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Products that support survivors of sex-trafficking: Apne Aap organizes a talk about livelihoods and Income Generation Program

New Delhi, 25th February, 2014:- Apne Aap Women Worldwide, a registered charitable trust in India committed to work towards the empowerment of girls and women today organized a session titled ‘Brand Creation- Products that support survivors of sex-trafficking tomorrow’ with Nina Smith,  Executive Director GoodWeave, Dr Jean Baderschneider, leading human rights and anti trafficking activist and Mayank Mansingh Kaul, textile designer, talking about suitable alternative livelihoods to marginalized women, at the Apne Aap office. The discussion revolved around the efforts required to provide vocational training and formation of self help groups to achieve a better quality of life.

Young girls and women from Apne Aap’s Self Empowerment Groups from Dharampura, Najafgarh, Kolkata and Bihar resource centres have been making diyas, candles, jute wallets, wall hangings, folders and similar handmade products. These young girls and women are in the process of empowering themselves through education, awareness of their legal rights and social entitlements and development of livelihood skills.

With the initiation of this new programme for sustainable livelihood enhancements, Apne Aap’s endeavor is to improve access to financial services’ by facilitating capacity building. It operates through Self-Help Groups (SHGs) and focuses on organising women into such groups, while enhancing their access to finance.

Participating in the discussion Ruchira Gupta, Founder President Apne Aap Women Worldwide said, “Many women and girls, who are victims and survivors of prostitution, have joined the movement of Apne Aap in search of livelihood options, by making products and crafts that can be sold to open markets. Some of these women who have been brutalized and traumatised for such long periods, don’t know how to make any products so the question is how do we build a movement around this and how do we sustain the changes we introduce in their lives? Also changing the condition on the ground is not easy as raising awareness about a brand that has social awareness takes time. The idea is to have conscious consumerism;  having a really great product helps but the key is to have something wonderful which will make people want to buy it and then create the brand.”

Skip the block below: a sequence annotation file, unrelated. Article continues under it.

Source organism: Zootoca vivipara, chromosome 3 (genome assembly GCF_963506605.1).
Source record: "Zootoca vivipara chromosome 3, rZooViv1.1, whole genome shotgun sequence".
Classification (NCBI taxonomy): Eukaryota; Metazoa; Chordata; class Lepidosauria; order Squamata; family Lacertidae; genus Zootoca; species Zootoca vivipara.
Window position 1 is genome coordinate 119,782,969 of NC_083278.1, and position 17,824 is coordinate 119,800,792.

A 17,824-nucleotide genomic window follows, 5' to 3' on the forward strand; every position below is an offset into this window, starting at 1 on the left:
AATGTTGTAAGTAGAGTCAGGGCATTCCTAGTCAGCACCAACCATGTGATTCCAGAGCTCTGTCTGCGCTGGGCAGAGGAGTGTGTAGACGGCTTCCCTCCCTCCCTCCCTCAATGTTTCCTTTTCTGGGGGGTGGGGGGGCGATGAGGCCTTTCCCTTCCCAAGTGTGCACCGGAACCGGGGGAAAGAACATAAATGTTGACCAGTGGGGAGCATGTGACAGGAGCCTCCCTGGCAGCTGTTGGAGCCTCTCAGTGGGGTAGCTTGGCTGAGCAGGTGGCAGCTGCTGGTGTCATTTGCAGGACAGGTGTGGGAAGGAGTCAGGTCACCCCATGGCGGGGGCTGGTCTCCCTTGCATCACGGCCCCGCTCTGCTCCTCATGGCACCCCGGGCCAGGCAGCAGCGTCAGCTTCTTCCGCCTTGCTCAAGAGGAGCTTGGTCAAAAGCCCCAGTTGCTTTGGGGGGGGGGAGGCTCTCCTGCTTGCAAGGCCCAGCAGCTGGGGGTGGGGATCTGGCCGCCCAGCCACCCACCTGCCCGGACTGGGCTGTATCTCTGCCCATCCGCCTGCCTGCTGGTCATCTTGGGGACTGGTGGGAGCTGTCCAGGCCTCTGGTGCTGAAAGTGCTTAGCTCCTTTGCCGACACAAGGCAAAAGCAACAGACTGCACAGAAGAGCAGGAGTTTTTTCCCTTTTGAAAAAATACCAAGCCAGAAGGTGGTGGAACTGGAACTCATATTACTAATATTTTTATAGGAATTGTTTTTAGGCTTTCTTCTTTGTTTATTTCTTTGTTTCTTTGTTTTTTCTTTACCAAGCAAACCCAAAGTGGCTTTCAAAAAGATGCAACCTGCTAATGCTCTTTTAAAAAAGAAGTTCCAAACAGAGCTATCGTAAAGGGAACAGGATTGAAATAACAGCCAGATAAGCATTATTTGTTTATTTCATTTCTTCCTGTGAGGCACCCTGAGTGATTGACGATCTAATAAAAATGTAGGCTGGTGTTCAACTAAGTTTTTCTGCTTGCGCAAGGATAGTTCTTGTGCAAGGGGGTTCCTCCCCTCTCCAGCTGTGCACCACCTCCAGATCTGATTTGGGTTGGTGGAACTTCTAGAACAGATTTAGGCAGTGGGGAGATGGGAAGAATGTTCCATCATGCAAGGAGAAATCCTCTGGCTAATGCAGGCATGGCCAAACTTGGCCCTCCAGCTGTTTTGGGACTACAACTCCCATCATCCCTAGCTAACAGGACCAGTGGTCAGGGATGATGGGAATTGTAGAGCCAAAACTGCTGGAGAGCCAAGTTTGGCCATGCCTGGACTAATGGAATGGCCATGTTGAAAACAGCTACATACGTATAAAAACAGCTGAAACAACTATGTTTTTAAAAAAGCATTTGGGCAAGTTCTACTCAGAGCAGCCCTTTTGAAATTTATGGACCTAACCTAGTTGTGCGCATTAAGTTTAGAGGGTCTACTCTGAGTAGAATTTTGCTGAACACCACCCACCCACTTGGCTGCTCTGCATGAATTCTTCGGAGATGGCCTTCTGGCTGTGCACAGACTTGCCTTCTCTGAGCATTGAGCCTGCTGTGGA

Nina Smith, Executive Director, GoodWeave asserted, “The important part of branding is that products with a brand vehicle for raising awareness about sex-trafficking”. Seconding the idea Dr Jean Baderschneider, leading human rights and anti-trafficking activist added, “ The focus should be on economic placement of women in a market, creating skills that help them to stay in the market for the time is how we should be looking at the next steps”.

Moderating the discussion, Mayank Mansingh Kaul added, “The idea to see how design can be applied to a given situation and help in finding solutions. It is very important to have an idea as a design for change through which we can spread awareness about the cause and provoke thinking in the minds of people. With the help of graphics, photos, designs we can create a movement and help Apne Aap create awareness about their cause”.

The session concluded with the audience discussing various measures in which design for change can be implemented at grassroot level.

About Nina Smith,  Executive Director GoodWeave

Nina Smith is the founding executive director of GoodWeave, and has helped to build and lead GoodWeave International operations. She is a tireless advocate for children’s rights and an expert on addressing labor rights violations in manufacturing supply chains. Ms. Smith has presented internationally as well as nationally on these issues at events organized by Harvard University, the American Bar Association: Rule of Law Initiative and Stanford Graduate School of Business, among others. Ms. Smith is a winner of the prestigious Skoll Award for Social Entrepreneurship, acknowledging her work to employ market strategies for social change. In 2012, she received The Center for Nonprofit Advancement’s EXCEL Award for excellence in chief executive leadership, which carries with it a monetary award for continuing leadership development.